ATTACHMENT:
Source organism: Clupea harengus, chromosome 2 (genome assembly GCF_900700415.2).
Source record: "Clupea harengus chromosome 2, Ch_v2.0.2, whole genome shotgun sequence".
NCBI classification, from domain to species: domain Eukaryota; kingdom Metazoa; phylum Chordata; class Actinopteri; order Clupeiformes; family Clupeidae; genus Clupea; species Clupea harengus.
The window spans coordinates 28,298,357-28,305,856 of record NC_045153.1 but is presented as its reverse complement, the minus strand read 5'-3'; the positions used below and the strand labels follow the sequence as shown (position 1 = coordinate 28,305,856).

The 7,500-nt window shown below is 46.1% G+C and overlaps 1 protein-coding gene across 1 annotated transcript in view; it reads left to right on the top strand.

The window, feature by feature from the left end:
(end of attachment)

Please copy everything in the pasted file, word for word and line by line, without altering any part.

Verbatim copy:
Source organism: Clupea harengus, chromosome 2 (genome assembly GCF_900700415.2).
Source record: "Clupea harengus chromosome 2, Ch_v2.0.2, whole genome shotgun sequence".
NCBI classification, from domain to species: domain Eukaryota; kingdom Metazoa; phylum Chordata; class Actinopteri; order Clupeiformes; family Clupeidae; genus Clupea; species Clupea harengus.
The window spans coordinates 28,298,357-28,305,856 of record NC_045153.1 but is presented as its reverse complement, the minus strand read 5'-3'; the positions used below and the strand labels follow the sequence as shown (position 1 = coordinate 28,305,856).

The 7,500-nt window shown below is 46.1% G+C and overlaps 1 protein-coding gene across 1 annotated transcript in view; it reads left to right on the top strand.

The window, feature by feature from the left end: